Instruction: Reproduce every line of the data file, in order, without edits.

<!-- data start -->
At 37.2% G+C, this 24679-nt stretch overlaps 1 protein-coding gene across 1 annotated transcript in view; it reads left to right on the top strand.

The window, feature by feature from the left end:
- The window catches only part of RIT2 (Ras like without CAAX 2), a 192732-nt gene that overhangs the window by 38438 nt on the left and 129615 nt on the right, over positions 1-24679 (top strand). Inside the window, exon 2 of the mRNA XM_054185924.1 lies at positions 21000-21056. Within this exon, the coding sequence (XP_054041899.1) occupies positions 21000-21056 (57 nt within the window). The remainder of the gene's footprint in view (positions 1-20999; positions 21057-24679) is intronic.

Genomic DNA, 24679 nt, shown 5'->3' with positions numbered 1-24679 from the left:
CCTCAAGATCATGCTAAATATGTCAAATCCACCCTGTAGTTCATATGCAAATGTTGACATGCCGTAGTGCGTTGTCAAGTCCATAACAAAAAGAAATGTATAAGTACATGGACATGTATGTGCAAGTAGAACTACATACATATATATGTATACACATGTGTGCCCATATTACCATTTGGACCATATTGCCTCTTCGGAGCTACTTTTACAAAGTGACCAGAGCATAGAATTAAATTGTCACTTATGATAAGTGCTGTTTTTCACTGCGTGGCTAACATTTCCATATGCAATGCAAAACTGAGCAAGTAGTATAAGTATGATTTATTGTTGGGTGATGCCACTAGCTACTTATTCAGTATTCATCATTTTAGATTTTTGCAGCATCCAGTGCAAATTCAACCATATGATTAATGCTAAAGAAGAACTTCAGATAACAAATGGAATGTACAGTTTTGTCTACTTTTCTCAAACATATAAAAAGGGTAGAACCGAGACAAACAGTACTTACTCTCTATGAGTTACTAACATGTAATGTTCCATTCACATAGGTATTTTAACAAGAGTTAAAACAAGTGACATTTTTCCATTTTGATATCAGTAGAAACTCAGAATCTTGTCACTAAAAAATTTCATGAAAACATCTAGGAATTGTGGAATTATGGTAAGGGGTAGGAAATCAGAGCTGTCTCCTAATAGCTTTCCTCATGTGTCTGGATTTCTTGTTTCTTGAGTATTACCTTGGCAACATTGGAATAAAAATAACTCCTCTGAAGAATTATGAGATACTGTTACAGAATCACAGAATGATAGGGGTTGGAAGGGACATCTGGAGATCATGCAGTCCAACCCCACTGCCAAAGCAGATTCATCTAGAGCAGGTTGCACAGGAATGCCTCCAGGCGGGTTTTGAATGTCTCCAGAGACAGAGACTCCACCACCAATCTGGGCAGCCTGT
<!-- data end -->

At 37.2% G+C, this 24679-nt stretch overlaps 1 protein-coding gene across 1 annotated transcript in view; it reads left to right on the top strand.

The window, feature by feature from the left end:
- The window catches only part of RIT2 (Ras like without CAAX 2), a 192732-nt gene that overhangs the window by 38438 nt on the left and 129615 nt on the right, over positions 1-24679 (top strand). Inside the window, exon 2 of the mRNA XM_054185924.1 lies at positions 21000-21056. Within this exon, the coding sequence (XP_054041899.1) occupies positions 21000-21056 (57 nt within the window). The remainder of the gene's footprint in view (positions 1-20999; positions 21057-24679) is intronic.

Genomic DNA, 24679 nt, shown 5'->3' with positions numbered 1-24679 from the left:
CCTCAAGATCATGCTAAATATGTCAAATCCACCCTGTAGTTCATATGCAAATGTTGACATGCCGTAGTGCGTTGTCAAGTCCATAACAAAAAGAAATGTATAAGTACATGGACATGTATGTGCAAGTAGAACTACATACATATATATGTATACACATGTGTGCCCATATTACCATTTGGACCATATTGCCTCTTCGGAGCTACTTTTACAAAGTGACCAGAGCATAGAATTAAATTGTCACTTATGATAAGTGCTGTTTTTCACTGCGTGGCTAACATTTCCATATGCAATGCAAAACTGAGCAAGTAGTATAAGTATGATTTATTGTTGGGTGATGCCACTAGCTACTTATTCAGTATTCATCATTTTAGATTTTTGCAGCATCCAGTGCAAATTCAACCATATGATTAATGCTAAAGAAGAACTTCAGATAACAAATGGAATGTACAGTTTTGTCTACTTTTCTCAAACATATAAAAAGGGTAGAACCGAGACAAACAGTACTTACTCTCTATGAGTTACTAACATGTAATGTTCCATTCACATAGGTATTTTAACAAGAGTTAAAACAAGTGACATTTTTCCATTTTGATATCAGTAGAAACTCAGAATCTTGTCACTAAAAAATTTCATGAAAACATCTAGGAATTGTGGAATTATGGTAAGGGGTAGGAAATCAGAGCTGTCTCCTAATAGCTTTCCTCATGTGTCTGGATTTCTTGTTTCTTGAGTATTACCTTGGCAACATTGGAATAAAAATAACTCCTCTGAAGAATTATGAGATACTGTTACAGAATCACAGAATGATAGGGGTTGGAAGGGACATCTGGAGATCATGCAGTCCAACCCCACTGCCAAAGCAGATTCATCTAGAGCAGGTTGCACAGGAATGCCTCCAGGCGGGTTTTGAATGTCTCCAGAGACAGAGACTCCACCACCAATCTGGGCAGCCTGT